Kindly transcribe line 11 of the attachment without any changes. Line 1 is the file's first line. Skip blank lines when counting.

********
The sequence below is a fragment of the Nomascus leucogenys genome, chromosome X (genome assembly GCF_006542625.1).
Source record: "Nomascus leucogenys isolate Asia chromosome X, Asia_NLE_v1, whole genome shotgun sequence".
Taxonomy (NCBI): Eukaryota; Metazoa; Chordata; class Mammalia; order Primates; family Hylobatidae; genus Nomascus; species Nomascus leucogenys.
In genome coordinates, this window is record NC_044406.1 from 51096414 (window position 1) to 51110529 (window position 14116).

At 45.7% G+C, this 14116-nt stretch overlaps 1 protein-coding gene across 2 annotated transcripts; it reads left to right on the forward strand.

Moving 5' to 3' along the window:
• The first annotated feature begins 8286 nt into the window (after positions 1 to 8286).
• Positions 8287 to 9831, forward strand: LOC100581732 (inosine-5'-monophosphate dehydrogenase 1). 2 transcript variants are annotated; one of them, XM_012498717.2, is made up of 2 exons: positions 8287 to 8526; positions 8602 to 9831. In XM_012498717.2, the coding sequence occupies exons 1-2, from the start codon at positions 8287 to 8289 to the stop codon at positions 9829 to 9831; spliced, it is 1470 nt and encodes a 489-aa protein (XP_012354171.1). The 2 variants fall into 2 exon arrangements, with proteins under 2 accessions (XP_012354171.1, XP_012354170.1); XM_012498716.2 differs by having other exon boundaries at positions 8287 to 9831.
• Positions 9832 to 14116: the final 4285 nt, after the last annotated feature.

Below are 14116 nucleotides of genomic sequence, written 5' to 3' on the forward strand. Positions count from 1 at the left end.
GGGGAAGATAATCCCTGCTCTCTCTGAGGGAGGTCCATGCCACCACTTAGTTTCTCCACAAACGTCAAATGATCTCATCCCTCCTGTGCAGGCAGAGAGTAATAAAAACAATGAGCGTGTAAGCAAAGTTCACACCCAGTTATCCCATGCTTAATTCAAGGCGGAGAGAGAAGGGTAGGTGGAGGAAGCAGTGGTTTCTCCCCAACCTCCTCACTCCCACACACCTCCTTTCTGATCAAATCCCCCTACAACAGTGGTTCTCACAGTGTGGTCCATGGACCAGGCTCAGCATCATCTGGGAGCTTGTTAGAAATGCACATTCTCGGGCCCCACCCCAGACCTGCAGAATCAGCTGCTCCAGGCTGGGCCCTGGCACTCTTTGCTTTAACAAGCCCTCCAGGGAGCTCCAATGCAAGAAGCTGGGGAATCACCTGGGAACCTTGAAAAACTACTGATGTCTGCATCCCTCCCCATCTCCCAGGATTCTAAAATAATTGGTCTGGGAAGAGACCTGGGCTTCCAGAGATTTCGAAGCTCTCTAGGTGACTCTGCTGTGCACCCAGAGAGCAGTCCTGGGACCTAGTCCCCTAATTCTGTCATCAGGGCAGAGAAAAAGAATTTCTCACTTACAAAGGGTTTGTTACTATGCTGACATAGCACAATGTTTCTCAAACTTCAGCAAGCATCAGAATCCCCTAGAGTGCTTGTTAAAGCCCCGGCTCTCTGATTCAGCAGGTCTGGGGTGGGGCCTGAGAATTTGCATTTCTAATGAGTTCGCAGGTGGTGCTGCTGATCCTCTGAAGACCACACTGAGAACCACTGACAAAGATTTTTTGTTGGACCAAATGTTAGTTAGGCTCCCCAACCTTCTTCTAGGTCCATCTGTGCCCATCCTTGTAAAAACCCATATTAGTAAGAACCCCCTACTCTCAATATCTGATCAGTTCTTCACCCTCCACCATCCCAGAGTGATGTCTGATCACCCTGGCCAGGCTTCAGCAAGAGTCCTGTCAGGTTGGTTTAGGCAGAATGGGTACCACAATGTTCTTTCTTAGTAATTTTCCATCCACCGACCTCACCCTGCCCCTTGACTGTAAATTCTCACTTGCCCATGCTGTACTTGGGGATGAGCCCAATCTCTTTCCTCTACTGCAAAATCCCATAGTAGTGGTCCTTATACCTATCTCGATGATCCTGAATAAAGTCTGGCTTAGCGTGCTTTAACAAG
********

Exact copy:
GGGGAAGATAATCCCTGCTCTCTCTGAGGGAGGTCCATGCCACCACTTAGTTTCTCCACAAACGTCAAATGATCTCATCCCTCCTGTGCAGGCAGAGAGTAATAAAAACAATGAGCGTGTAAGCAAAGTTCACACCCAGTTATCCCATGCTTAATTCAAGGCGGAGAGAGAAGGGTAGGTGGAGGAAGCAGTGGTTTCTCCCCAACCTCCTCACTCCCACACACCTCCTTTCTGATCAAATCCCCCTACAACAGTGGTTCTCACAGTGTGGTCCATGGACCAGGCTCAGCATCATCTGGGAGCTTGTTAGAAATGCACATTCTCGGGCCCCACCCCAGACCTGCAGAATCAGCTGCTCCAGGCTGGGCCCTGGCACTCTTTGCTTTAACAAGCCCTCCAGGGAGCTCCAATGCAAGAAGCTGGGGAATCACCTGGGAACCTTGAAAAACTACTGATGTCTGCATCCCTCCCCATCTCCCAGGATTCTAAAATAATTGGTCTGGGAAGAGACCTGGGCTTCCAGAGATTTCGAAGCTCTCTAGGTGACTCTGCTGTGCACCCAGAGAGCAGTCCTGGGACCTAGTCCCCTAATTCTGTCATCAGGGCAGAGAAAAAGAATTTCTCACTTACAAAGGGTTTGTTACTATGCTGACATAGCACAATGTTTCTCAAACTTCAGCAAGCATCAGAATCCCCTAGAGTGCTTGTTAAAGCCCCGGCTCTCTGATTCAGCAGGTCTGGGGTGGGGCCTGAGAATTTGCATTTCTAATGAGTTCGCAGGTGGTGCTGCTGATCCTCTGAAGACCACACTGAGAACCACTGACAAAGATTTTTTGTTGGACCAAATGTTAGTTAGGCTCCCCAACCTTCTTCTAGGTCCATCTGTGCCCATCCTTGTAAAAACCCATATTAGTAAGAACCCCCTACTCTCAATATCTGATCAGTTCTTCACCCTCCACCATCCCAGAGTGATGTCTGATCACCCTGGCCAGGCTTCAGCAAGAGTCCTGTCAGGTTGGTTTAGGCAGAATGGGTACCACAATGTTCTTTCTTAGTAATTTTCCATCCACCGACCTCACCCTGCCCCTTGACTGTAAATTCTCACTTGCCCATGCTGTACTTGGGGATGAGCCCAATCTCTTTCCTCTACTGCAAAATCCCATAGTAGTGGTCCTTATACCTATCTCGATGATCCTGAATAAAGTCTGGCTTAGCGTGCTTTAACAAG